A lighthearted look at news, events, culture and everyday life in New York.
By Nina Pajak
Remember that time a wealthy and eccentric scientist got his hands on a prehistoric mosquito mummified in amber, and he extracted little bits of dinosaur blood which the mosquito had sucked before getting petrified and used the <DINO DNA!> to clone an entire ecosystem’s worth of dinosaurs?
This happened way back in the ’90s. They were going to turn it into a theme park on a remote island, but a bunch of people got eaten during beta testing and they wound up abandoning the dinosaurs on said island never to be heard from again. That is, until the beasts managed to make their way to San Diego where they ate some more people, and then they wound up back on the island again. And then something else even happened after that, except no one saw Jurassic Park 3.
It was a series of terrible tragedies and lessons in the unpredictability and power of nature and the dangers of humans developing a God complex, but the silver lining is that now everyone knows how bleeping terrifying Velociraptors really are.
Anyway, one little troublemaker does not appear to have learned the hard truths to which so many have already lost their lives.
Yes, deep within the frozen tundra of the remote Russian Arctic, scientists have discovered a remarkably well-preserved woolly mammoth. So well-preserved, in fact, that there is speculation that a person, if one were so inclined, could theoretically extract living cells from the corpse and BINGO! Mammoth DNA!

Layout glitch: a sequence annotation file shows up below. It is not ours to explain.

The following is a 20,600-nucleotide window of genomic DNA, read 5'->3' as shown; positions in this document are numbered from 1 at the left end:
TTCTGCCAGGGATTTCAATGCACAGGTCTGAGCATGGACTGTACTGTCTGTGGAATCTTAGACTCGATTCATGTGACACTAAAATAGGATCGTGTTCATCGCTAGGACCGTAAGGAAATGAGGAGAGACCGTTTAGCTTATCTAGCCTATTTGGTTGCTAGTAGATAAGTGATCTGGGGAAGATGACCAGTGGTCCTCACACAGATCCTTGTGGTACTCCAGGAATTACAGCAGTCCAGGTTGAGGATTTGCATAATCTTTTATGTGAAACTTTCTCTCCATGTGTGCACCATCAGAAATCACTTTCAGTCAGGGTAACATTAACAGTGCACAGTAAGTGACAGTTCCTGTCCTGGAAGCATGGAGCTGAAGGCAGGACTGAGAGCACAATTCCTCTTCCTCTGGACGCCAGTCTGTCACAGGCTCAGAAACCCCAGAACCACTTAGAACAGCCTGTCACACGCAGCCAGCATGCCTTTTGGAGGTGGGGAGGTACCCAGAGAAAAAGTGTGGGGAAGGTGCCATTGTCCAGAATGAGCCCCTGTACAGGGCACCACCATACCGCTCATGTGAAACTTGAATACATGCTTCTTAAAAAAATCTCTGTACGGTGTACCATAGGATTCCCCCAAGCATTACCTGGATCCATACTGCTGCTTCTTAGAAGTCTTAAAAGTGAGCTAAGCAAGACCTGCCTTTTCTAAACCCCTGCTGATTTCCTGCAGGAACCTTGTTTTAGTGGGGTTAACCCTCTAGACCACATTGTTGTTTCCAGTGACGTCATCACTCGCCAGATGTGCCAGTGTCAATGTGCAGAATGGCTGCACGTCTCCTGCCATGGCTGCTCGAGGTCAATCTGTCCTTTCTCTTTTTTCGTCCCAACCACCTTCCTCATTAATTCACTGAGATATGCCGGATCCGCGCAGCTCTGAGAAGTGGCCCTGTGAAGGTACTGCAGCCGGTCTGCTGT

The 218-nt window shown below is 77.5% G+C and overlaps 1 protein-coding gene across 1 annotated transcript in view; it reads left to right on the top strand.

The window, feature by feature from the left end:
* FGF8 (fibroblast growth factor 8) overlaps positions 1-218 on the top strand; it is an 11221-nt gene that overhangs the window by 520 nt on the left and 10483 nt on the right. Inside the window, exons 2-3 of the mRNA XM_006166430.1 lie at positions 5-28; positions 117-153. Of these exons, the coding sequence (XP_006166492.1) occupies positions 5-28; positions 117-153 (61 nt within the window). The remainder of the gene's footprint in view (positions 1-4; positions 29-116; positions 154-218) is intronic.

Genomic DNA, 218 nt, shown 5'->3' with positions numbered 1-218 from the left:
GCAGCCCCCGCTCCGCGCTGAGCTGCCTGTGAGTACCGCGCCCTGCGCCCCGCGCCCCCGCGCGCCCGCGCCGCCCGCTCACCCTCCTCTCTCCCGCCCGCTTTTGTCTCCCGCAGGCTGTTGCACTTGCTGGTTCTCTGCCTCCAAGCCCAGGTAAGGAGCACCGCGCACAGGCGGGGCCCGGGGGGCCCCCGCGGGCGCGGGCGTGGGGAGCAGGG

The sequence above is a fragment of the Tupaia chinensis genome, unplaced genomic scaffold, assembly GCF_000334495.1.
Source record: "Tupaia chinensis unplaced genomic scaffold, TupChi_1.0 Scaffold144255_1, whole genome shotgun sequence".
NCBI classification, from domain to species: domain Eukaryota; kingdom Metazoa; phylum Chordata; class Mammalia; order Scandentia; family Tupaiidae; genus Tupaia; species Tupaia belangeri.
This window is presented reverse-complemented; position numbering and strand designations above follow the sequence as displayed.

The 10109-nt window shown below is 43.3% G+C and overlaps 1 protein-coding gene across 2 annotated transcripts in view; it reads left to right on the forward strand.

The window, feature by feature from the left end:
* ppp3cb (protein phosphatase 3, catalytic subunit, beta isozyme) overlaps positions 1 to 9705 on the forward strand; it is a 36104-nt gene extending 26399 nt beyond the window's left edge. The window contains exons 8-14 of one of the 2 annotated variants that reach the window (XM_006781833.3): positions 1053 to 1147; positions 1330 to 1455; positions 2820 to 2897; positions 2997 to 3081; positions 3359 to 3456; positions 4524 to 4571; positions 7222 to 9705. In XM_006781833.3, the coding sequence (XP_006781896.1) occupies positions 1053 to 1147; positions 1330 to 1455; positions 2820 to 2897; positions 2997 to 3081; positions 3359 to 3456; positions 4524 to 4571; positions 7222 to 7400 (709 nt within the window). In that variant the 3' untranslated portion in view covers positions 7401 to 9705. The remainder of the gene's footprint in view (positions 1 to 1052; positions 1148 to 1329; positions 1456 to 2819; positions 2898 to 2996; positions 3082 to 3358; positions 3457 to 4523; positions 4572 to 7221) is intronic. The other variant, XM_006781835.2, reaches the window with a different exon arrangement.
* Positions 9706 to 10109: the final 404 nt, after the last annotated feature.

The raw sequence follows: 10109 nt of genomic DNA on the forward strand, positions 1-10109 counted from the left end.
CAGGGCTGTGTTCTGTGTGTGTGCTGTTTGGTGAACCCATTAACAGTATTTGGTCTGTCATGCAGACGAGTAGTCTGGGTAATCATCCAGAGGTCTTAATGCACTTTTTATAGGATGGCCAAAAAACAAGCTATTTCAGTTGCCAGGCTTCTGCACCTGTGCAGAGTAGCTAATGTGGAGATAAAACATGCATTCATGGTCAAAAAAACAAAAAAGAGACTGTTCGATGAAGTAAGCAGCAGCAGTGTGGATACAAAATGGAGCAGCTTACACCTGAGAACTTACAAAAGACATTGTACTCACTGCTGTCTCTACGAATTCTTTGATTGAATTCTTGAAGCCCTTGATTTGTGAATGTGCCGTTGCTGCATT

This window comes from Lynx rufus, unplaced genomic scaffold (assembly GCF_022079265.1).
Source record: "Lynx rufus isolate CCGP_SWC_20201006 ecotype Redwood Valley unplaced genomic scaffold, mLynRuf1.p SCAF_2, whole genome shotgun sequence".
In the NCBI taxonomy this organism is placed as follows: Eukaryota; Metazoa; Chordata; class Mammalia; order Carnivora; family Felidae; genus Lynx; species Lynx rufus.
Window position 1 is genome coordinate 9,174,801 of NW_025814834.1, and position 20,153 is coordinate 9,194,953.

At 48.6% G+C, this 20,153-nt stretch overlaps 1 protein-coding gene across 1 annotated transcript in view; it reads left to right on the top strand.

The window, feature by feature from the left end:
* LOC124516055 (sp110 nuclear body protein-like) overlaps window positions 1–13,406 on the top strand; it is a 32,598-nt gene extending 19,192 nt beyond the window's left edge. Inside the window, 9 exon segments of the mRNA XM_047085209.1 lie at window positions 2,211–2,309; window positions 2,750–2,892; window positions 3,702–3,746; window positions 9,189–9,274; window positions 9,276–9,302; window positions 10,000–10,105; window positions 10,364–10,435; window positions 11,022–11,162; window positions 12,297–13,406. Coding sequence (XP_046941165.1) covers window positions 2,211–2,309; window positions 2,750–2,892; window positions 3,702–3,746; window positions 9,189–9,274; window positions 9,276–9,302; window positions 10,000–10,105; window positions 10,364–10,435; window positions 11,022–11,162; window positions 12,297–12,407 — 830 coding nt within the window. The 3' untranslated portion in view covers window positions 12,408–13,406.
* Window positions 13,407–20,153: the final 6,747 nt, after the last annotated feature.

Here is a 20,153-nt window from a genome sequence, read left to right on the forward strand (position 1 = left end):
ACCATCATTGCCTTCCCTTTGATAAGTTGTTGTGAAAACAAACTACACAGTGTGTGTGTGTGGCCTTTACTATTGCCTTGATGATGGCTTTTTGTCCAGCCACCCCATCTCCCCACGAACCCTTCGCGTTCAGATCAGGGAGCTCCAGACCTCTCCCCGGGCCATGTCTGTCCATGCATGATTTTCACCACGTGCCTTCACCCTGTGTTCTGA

South Korean scientist and convicted fraud Hwang Woo-Suk has promised to successfully clone a mammoth before the hour strikes twelve on the last day of the year 2019, and that we shall all rue the day we ever doubted him and his Pleistocene menagerie! Bwahahahaha.
Actually, it seems as though the Japanese government has already had the same thought, and the Russian government thinks Hwang isn’t a total crackpot.
Of course, many, many scientists feel this is not a real possibility. The cells are likely not viable, the cost of tinkering with the natural order of the universe is too great, Michael Crichton passed away four years ago, it probably wouldn’t wind up sounding anything like Ray Romano, etc, etc.
I’m personally rooting for this to work. When I was in seventh grade, I had a (crackpot) science teacher who bravely veered away from school-sanctioned curriculum in order to teach us important scientific principles which could be gleaned from careful viewings of various documentary films: Milo & Otis, E.T., and of course Jurassic Park. You know, the standard canon. Perhaps it’s just that my still-forming childbrain was fed misleading information by a washed up authority figure at a pivotal moment in my educational process, but I’ve always harbored a hunch that Crichton’s ideas weren’t so terribly far-fetched.
And yes, I also believe that dogs and cats can talk to one another. Duh.
Would you want to see the mammoth cloned? Sound off in the comments below…